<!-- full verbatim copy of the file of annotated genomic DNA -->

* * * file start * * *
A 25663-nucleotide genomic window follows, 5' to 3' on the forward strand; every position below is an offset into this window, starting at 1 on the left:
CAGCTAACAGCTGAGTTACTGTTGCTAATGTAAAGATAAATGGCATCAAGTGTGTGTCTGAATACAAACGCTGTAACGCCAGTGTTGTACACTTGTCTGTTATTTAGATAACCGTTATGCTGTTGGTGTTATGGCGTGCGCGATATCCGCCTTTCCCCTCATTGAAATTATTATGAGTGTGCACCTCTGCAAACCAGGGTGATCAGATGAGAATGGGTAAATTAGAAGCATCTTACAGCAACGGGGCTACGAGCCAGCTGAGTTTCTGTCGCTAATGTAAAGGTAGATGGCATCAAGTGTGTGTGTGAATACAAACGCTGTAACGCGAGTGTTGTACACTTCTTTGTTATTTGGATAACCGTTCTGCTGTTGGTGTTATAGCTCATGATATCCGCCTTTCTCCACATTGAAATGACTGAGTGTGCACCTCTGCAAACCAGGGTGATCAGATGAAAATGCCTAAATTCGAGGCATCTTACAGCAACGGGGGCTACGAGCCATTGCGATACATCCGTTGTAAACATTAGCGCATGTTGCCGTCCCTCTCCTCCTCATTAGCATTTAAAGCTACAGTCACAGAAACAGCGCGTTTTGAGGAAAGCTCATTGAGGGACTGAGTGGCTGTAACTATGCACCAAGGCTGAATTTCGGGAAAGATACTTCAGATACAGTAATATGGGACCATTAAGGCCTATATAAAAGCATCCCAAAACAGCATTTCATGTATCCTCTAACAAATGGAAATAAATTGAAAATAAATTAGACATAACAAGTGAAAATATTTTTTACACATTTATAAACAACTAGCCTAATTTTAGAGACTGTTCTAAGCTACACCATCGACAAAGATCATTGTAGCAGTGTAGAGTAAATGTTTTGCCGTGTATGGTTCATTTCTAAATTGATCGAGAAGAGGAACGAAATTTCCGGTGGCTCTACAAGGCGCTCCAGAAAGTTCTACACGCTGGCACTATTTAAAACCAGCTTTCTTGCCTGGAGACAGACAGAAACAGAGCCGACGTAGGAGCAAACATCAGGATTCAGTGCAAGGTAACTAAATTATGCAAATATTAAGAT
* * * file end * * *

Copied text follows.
A 25663-nucleotide genomic window follows, 5' to 3' on the forward strand; every position below is an offset into this window, starting at 1 on the left:
CAGCTAACAGCTGAGTTACTGTTGCTAATGTAAAGATAAATGGCATCAAGTGTGTGTCTGAATACAAACGCTGTAACGCCAGTGTTGTACACTTGTCTGTTATTTAGATAACCGTTATGCTGTTGGTGTTATGGCGTGCGCGATATCCGCCTTTCCCCTCATTGAAATTATTATGAGTGTGCACCTCTGCAAACCAGGGTGATCAGATGAGAATGGGTAAATTAGAAGCATCTTACAGCAACGGGGCTACGAGCCAGCTGAGTTTCTGTCGCTAATGTAAAGGTAGATGGCATCAAGTGTGTGTGTGAATACAAACGCTGTAACGCGAGTGTTGTACACTTCTTTGTTATTTGGATAACCGTTCTGCTGTTGGTGTTATAGCTCATGATATCCGCCTTTCTCCACATTGAAATGACTGAGTGTGCACCTCTGCAAACCAGGGTGATCAGATGAAAATGCCTAAATTCGAGGCATCTTACAGCAACGGGGGCTACGAGCCATTGCGATACATCCGTTGTAAACATTAGCGCATGTTGCCGTCCCTCTCCTCCTCATTAGCATTTAAAGCTACAGTCACAGAAACAGCGCGTTTTGAGGAAAGCTCATTGAGGGACTGAGTGGCTGTAACTATGCACCAAGGCTGAATTTCGGGAAAGATACTTCAGATACAGTAATATGGGACCATTAAGGCCTATATAAAAGCATCCCAAAACAGCATTTCATGTATCCTCTAACAAATGGAAATAAATTGAAAATAAATTAGACATAACAAGTGAAAATATTTTTTACACATTTATAAACAACTAGCCTAATTTTAGAGACTGTTCTAAGCTACACCATCGACAAAGATCATTGTAGCAGTGTAGAGTAAATGTTTTGCCGTGTATGGTTCATTTCTAAATTGATCGAGAAGAGGAACGAAATTTCCGGTGGCTCTACAAGGCGCTCCAGAAAGTTCTACACGCTGGCACTATTTAAAACCAGCTTTCTTGCCTGGAGACAGACAGAAACAGAGCCGACGTAGGAGCAAACATCAGGATTCAGTGCAAGGTAACTAAATTATGCAAATATTAAGAT